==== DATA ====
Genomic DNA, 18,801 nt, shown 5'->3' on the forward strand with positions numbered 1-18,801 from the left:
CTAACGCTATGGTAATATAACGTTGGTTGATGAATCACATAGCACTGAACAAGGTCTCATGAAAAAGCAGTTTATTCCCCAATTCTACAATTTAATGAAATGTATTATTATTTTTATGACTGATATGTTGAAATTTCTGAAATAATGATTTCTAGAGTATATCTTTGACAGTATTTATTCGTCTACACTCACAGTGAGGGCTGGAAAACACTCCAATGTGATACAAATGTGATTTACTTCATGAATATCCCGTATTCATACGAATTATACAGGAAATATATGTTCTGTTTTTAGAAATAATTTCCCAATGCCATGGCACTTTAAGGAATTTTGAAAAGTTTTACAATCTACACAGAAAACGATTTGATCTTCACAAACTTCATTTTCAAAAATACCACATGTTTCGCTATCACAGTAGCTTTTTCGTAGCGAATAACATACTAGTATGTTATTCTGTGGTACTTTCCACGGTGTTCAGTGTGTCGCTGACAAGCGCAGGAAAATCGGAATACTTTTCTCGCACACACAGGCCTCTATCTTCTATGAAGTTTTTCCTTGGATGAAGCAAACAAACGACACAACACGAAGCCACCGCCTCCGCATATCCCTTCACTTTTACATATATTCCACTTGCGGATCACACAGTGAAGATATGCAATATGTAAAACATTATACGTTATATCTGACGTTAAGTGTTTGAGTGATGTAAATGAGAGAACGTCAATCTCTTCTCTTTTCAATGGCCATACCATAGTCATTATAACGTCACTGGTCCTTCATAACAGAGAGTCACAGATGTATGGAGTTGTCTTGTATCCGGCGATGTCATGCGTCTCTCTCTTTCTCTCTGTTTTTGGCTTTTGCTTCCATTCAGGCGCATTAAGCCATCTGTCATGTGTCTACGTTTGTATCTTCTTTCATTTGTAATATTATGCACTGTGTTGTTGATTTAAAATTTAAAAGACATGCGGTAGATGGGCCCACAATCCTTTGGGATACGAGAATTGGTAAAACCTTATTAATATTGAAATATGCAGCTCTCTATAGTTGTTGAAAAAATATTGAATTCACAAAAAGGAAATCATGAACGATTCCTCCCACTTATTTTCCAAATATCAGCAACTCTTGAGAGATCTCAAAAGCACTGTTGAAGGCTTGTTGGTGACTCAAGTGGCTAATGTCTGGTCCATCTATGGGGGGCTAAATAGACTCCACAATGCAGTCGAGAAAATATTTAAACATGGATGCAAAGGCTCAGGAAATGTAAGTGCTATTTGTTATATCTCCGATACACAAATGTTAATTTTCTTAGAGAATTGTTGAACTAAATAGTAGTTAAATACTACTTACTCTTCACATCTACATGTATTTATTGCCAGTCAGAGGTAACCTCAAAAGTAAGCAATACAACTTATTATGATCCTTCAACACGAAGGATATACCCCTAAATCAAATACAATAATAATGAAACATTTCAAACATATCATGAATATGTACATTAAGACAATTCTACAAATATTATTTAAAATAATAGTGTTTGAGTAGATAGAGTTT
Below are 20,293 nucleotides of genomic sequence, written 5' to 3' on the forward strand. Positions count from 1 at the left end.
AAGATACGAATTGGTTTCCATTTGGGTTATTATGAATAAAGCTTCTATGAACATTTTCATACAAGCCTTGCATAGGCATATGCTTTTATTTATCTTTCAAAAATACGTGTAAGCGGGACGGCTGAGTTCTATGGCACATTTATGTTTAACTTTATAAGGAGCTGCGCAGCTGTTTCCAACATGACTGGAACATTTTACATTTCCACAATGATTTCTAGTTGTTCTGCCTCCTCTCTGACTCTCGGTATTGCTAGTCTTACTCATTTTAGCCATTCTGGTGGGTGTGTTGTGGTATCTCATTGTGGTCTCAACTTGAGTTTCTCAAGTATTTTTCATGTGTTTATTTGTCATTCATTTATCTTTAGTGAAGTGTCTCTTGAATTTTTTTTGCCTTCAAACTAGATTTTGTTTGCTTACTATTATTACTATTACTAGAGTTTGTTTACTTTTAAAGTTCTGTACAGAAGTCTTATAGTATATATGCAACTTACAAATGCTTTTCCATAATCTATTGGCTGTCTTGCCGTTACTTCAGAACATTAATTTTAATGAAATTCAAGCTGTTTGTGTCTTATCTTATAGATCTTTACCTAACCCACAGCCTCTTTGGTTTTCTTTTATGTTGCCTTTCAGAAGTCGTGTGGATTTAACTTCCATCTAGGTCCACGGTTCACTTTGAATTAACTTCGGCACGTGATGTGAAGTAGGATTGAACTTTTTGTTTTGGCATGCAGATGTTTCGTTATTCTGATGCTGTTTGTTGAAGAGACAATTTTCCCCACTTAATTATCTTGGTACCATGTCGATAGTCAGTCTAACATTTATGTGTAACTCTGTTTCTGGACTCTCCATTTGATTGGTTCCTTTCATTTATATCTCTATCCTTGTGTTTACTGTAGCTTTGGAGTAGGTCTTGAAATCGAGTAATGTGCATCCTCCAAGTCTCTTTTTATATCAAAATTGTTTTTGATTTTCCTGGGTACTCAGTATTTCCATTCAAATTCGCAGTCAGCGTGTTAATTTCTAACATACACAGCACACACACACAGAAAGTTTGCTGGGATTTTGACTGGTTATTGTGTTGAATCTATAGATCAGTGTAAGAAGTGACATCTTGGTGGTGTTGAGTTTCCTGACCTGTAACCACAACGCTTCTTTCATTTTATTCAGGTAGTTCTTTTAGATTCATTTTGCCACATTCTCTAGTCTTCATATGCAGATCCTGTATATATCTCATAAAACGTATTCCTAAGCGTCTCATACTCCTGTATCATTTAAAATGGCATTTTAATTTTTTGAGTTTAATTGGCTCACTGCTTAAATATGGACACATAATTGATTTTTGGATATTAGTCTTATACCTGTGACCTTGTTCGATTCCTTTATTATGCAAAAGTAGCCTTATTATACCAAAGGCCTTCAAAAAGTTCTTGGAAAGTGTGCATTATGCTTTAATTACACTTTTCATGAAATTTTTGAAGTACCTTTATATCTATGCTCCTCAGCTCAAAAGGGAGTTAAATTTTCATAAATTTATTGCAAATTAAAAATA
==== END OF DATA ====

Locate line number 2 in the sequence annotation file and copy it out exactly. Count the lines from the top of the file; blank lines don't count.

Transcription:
CTAACGCTATGGTAATATAACGTTGGTTGATGAATCACATAGCACTGAACAAGGTCTCATGAAAAAGCAGTTTATTCCCCAATTCTACAATTTAATGAAATGTATTATTATTTTTATGACTGATATGTTGAAATTTCTGAAATAATGATTTCTAGAGTATATCTTTGACAGTATTTATTCGTCTACACTCACAGTGAGGGCTGGAAAACACTCCAATGTGATACAAATGTGATTTACTTCATGAATATCCCGTATTCATACGAATTATACAGGAAATATATGTTCTGTTTTTAGAAATAATTTCCCAATGCCATGGCACTTTAAGGAATTTTGAAAAGTTTTACAATCTACACAGAAAACGATTTGATCTTCACAAACTTCATTTTCAAAAATACCACATGTTTCGCTATCACAGTAGCTTTTTCGTAGCGAATAACATACTAGTATGTTATTCTGTGGTACTTTCCACGGTGTTCAGTGTGTCGCTGACAAGCGCAGGAAAATCGGAATACTTTTCTCGCACACACAGGCCTCTATCTTCTATGAAGTTTTTCCTTGGATGAAGCAAACAAACGACACAACACGAAGCCACCGCCTCCGCATATCCCTTCACTTTTACATATATTCCACTTGCGGATCACACAGTGAAGATATGCAATATGTAAAACATTATACGTTATATCTGACGTTAAGTGTTTGAGTGATGTAAATGAGAGAACGTCAATCTCTTCTCTTTTCAATGGCCATACCATAGTCATTATAACGTCACTGGTCCTTCATAACAGAGAGTCACAGATGTATGGAGTTGTCTTGTATCCGGCGATGTCATGCGTCTCTCTCTTTCTCTCTGTTTTTGGCTTTTGCTTCCATTCAGGCGCATTAAGCCATCTGTCATGTGTCTACGTTTGTATCTTCTTTCATTTGTAATATTATGCACTGTGTTGTTGATTTAAAATTTAAAAGACATGCGGTAGATGGGCCCACAATCCTTTGGGATACGAGAATTGGTAAAACCTTATTAATATTGAAATATGCAGCTCTCTATAGTTGTTGAAAAAATATTGAATTCACAAAAAGGAAATCATGAACGATTCCTCCCACTTATTTTCCAAATATCAGCAACTCTTGAGAGATCTCAAAAGCACTGTTGAAGGCTTGTTGGTGACTCAAGTGGCTAATGTCTGGTCCATCTATGGGGGGCTAAATAGACTCCACAATGCAGTCGAGAAAATATTTAAACATGGATGCAAAGGCTCAGGAAATGTAAGTGCTATTTGTTATATCTCCGATACACAAATGTTAATTTTCTTAGAGAATTGTTGAACTAAATAGTAGTTAAATACTACTTACTCTTCACATCTACATGTATTTATTGCCAGTCAGAGGTAACCTCAAAAGTAAGCAATACAACTTATTATGATCCTTCAACACGAAGGATATACCCCTAAATCAAATACAATAATAATGAAACATTTCAAACATATCATGAATATGTACATTAAGACAATTCTACAAATATTATTTAAAATAATAGTGTTTGAGTAGATAGAGTTT